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Remembering World War II
Marshall Franklyn Swimm
Name: Marshall Franklyn Swimm Rank: Private 1st Class Service Number: 972375 Service: Company F, 2nd Battalion, 5th Marine Regiment, 1st Marine Division, Fleet Marine Force United States Marine Corps Date of Birth November 20, 1919 Place of Birth: Clark's Harbour, Shelburne Co., NS Marital Status: Single at Enlistment Next of Kin: Jean Ramsay Swimm (Wife) Religion: Protestant Height: 5 feet, 10 ¾ inches Complexion: Light Hair: Black Eyes: Blue Date of Death: May 6, 1945 Age: 25 Cemetery: Long Island National Cemetery, New York, US Grave: Section J, Site 13762 Marshall Franklyn Swimm was the son of William Franklyn Swimm (1889-1960) and Gertrude I (Kenney) Swimm (1893-1975). Both his parents were born in Clark’s Harbour, NS. He had a sister Winnifred Juanita Swimm (1915-1998) and a brother Alton Earle Swimm (1918-1994). Marshall married Jean Ramsay Hill (1913-1999) on February 23, 1940, in Martin, Marion County, Florida. Jean was born in West Palm Beach, Florida. When he completed his registration for the US Draft on July 1, 1941, in Suffolk County, New York, he was living in Huntington, Suffolk, NY, and working as a sander for J. T. Cautrell in Huntington. After the outbreak of war, the 5th Marines, known as the "The Fighting Fifth", were deployed to Wellington, New Zealand in June 1942. They fought on Guadalcanal, New Britain, Eastern New Guinea, Peleliu and Okinawa. PFC Swimm’s exact date of enlistment is unknown but he appears in the Marine Muster Rolls in July 1944 with the Seventh Recruit Battalion, Recruit Depot, at the Marine Barracks in Parris Island, South Carolina. By October 1944, he is with the 20th Replacement Draft, Marine Battalion, Fleet Marine Force at Camp Joseph H. Pendleton in Oceanside, California. He shows in the Marine Muster Rolls with his unit, the 5th Marine Regiment, 1st Marine Division, in January, and again in April 1945. The Battle of Okinawa took place from April 1 to June 22, 1945. Private 1st Class Marshall Franklyn Swimm was Killed in Action in the Battle of Okinawa on May 6, 1945. Everything about the terrain on Okinawa favored the defending army. The topography of ridge lines and escarpments turned the field of battle into a series of small, vicious firefights that allowed the Japanese full observation of their enemy due to the lack of dense vegetation. Interlocking fields of fire from the caves and concrete Okinawan tombs all over the ridge lines provided for intense and heavy small arms fire, while Japanese artillery could be brought to bear on the attacking Marines in seconds by numerous guns camouflaged into hill and ridge sides, unseen by American eyes. The veteran warriors of the 5th Marine Regiment moved into the lines on May 1, 1945. On the first night of action the 5th Regiment was assailed by Japanese infiltrators in a series of small assaults that broke down into ferocious hand to hand combat each time. In the morning, the Marines had beaten off the attackers. Dead Japanese lay strewn across the battlefield, some with Marine Ka- Bars sticking in their chests, some disembowelled by Marine bayonets, and still others peppered with shrapnel from Marine grenades or holed by rifle and machine gun rounds. The survivors of the night assault received an unexpected break after the fight. During the early morning hours of May 2, it started to rain. And rain. And rain. The rain poured down in buckets on the 5th Marines, so much so that the unit had difficulty moving at all, and all offensive action ceased. The break allowed the men to catch their breath and prepare for the upcoming assault that began the following day. The Marines emerged from the mud (a scene that would play itself out again and again for the remainder of the campaign) and pushed forward into heavy fire. Despite the enemy fire, the Marines advanced forward with the help of the Army’s 27th Infantry Division field artillery. Nearly a week later, the Marines had reduced the Awacha Pocket and suffered accordingly. Casualties had been high but the 5th Regiment had prevailed and been able to eliminate the fierce pocket of Japanese resistance, only to prepare to move onto the next ridge line ahead. Private 1st Class Marshall Franklyn Swimm’s body was returned to the United States and he was interred in the Long Island National Cemetery in Farmingdale, Suffolk County, New York.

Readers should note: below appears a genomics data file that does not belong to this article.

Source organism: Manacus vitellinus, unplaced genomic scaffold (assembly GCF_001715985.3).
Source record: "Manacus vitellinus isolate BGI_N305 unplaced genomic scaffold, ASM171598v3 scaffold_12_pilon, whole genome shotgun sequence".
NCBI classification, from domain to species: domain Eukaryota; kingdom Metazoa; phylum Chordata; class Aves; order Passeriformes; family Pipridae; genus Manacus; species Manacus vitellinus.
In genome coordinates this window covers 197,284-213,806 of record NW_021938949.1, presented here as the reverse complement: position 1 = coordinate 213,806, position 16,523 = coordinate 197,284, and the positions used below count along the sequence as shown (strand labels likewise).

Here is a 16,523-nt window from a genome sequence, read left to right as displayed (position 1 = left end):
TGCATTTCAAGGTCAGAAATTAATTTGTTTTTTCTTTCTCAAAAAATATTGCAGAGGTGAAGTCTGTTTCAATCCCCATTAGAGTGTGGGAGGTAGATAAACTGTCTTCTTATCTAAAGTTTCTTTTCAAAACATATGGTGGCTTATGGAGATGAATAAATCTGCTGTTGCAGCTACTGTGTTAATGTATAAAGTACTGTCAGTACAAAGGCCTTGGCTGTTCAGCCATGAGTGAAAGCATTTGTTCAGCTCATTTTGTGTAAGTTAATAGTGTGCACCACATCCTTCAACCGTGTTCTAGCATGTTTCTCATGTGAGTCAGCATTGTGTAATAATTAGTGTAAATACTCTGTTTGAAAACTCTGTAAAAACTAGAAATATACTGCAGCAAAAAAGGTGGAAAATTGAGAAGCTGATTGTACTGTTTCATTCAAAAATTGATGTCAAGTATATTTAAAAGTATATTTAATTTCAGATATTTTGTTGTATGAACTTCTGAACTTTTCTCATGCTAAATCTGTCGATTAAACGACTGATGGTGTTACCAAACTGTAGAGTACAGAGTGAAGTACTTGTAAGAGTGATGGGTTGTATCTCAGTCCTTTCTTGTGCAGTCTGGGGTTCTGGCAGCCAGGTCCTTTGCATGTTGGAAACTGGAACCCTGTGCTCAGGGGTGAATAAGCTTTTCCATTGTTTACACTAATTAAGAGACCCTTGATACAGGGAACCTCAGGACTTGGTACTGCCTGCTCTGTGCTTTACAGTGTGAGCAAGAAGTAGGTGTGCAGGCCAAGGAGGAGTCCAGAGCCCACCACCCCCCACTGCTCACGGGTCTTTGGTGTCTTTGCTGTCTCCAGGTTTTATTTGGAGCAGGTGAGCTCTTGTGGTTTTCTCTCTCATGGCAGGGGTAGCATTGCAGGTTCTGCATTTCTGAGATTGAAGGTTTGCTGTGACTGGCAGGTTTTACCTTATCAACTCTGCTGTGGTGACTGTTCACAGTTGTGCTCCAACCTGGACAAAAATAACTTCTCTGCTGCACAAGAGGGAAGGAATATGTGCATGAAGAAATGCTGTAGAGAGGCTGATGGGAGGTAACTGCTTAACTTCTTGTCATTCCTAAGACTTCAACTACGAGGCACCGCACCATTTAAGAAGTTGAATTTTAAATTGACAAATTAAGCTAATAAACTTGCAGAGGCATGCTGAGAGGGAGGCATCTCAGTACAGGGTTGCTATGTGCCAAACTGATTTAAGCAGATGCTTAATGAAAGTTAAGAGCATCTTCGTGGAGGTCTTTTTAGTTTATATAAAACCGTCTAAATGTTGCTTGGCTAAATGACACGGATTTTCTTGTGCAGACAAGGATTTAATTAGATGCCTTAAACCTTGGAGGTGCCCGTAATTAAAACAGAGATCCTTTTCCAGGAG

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Sources: The Invasion of Okinawa Nationwide Gravesite Locator, National Cemetery Administration, US Department of Veterans Affairs
Jean Ramsay Hill